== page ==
Angling across valley way before the waterfall I crossed the creek early and baby stepped my way up. Since I delayed getting started as to avoid a wet forest the whole thing took me all day and I camped just below the col, ready to cross over the next morning.
By mid morning the next day I was in view of the upper Swan Lakes (unofficial name). From the top of the col one doesn’t see all of the lakes; the glacial valley takes a twist to the left and the little gems are revealed a few at the time.
It’s an easy descent to the first lake, little did I know I was to camp there the next day.
From there on the natural route follows the North side of the glacial valley and once at the lower Lake I went due north towards the Brazeau Glacier. I would recommend going down slightly just after a hump that marks the edge of the valley so that one could skirt the Brazeau gorge, approximately 1.5 km of great views in and across valley. It’s barely four km to the mapped branch of the NW Brazeau River. At that point I set camp early near the river and did an exploration tour around the headwater.
Did I mention the unpromising weather forecast? There was a thunder shower system in the making and what follows should serve as a caution note for mountain travellers who would consider honing their skills in higher elevation.
Here I am, back at the campsite as the evening light recedes, and just before it got dark the storm hits.
I seldom have experienced a thunderstorm of such violence, it felt like there was a giant standing over my tent, he was taking pleasure at shaking my up a little.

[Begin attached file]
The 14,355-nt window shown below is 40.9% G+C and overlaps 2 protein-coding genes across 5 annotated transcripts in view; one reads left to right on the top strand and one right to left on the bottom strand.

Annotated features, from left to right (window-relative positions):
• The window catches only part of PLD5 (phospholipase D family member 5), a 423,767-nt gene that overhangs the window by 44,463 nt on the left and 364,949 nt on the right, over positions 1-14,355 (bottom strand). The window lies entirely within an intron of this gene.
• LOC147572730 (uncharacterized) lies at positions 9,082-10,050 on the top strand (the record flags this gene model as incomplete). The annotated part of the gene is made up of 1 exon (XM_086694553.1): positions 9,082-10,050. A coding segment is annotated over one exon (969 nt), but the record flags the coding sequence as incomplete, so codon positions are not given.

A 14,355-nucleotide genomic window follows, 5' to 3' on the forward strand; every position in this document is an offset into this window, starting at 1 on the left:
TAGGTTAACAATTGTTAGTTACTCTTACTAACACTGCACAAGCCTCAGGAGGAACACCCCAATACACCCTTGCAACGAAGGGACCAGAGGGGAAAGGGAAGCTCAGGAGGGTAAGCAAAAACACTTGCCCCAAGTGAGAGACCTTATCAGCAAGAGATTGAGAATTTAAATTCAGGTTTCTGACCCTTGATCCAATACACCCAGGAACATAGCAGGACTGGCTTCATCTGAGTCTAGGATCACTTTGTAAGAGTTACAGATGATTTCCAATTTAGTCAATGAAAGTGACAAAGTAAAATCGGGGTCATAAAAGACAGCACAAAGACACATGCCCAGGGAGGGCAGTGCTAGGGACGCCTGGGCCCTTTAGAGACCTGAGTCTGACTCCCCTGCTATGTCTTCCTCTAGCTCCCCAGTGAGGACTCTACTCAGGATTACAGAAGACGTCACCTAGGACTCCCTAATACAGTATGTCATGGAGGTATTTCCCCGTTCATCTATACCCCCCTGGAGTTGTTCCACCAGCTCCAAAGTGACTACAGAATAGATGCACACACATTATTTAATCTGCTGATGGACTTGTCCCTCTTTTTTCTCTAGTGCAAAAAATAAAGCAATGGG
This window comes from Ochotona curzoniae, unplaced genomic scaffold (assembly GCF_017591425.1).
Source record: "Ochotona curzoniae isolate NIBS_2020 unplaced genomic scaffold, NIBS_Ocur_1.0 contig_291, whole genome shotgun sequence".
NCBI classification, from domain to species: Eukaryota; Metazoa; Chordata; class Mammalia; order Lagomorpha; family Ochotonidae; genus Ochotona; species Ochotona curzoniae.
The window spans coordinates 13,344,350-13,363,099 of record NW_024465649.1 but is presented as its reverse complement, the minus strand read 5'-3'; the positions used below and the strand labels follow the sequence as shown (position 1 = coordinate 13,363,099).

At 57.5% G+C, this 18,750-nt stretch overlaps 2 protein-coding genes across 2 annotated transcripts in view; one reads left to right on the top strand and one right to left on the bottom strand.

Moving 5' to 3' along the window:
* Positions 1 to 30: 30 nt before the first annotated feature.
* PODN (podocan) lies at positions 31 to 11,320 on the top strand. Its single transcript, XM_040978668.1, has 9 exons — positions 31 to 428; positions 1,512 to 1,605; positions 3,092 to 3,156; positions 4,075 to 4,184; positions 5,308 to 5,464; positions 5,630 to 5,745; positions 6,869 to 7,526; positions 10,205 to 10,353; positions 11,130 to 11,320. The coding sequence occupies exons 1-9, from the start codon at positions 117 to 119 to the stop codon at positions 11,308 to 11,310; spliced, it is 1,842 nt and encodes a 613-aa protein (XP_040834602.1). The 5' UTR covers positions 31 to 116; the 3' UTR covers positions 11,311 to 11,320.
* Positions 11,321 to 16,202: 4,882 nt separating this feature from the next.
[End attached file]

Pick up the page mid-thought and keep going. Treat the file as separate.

So the next morning with knowledge of possibly degrading weather in mind, I cautiously began to ascend the NW branch of the river, back towards the chaotic Grand Brazeau. I am having second thoughts as by mid morning thick black clouds gather and start rolling in across the heavily glaciated Grand Brazeau. Instinct prevailing I turned around. It was only supposed to get worse over the next couple of days so I felt it would be safer to come back along a known route. One just doesn’t want to be caught in high elevation dodging lightning bolts, not wise.
Disappointed I grudgingly begin the short trek to the lakes, there are things to explore in and around the valley and as soon as I get a window I’ll zip over the 2650 m col.
The storm hits me halfway in, mayhem. Horizontal rain hitting me sideway, ferocious gust of winds, I am half thinking I’ll be blown across valley; and, there is no shelter whatsoever. I know the area quite well, that did not help me one bit.
I had never been so pleased to see the Swan Lakes, somewhere in the meadows was a rare clump of alpine spruce. I hunkered down in between them, soaked and sensing the temperature dropping slowly. My old rain jacket had been mostly useless.
Decisions, decisions, since I won’t be doing anything new I am impatient to get out. The rain stops and it looks like I may get a break to cross over the col; however, since it’s looking like the overall weather will only be degrading I am only thinking about a window out.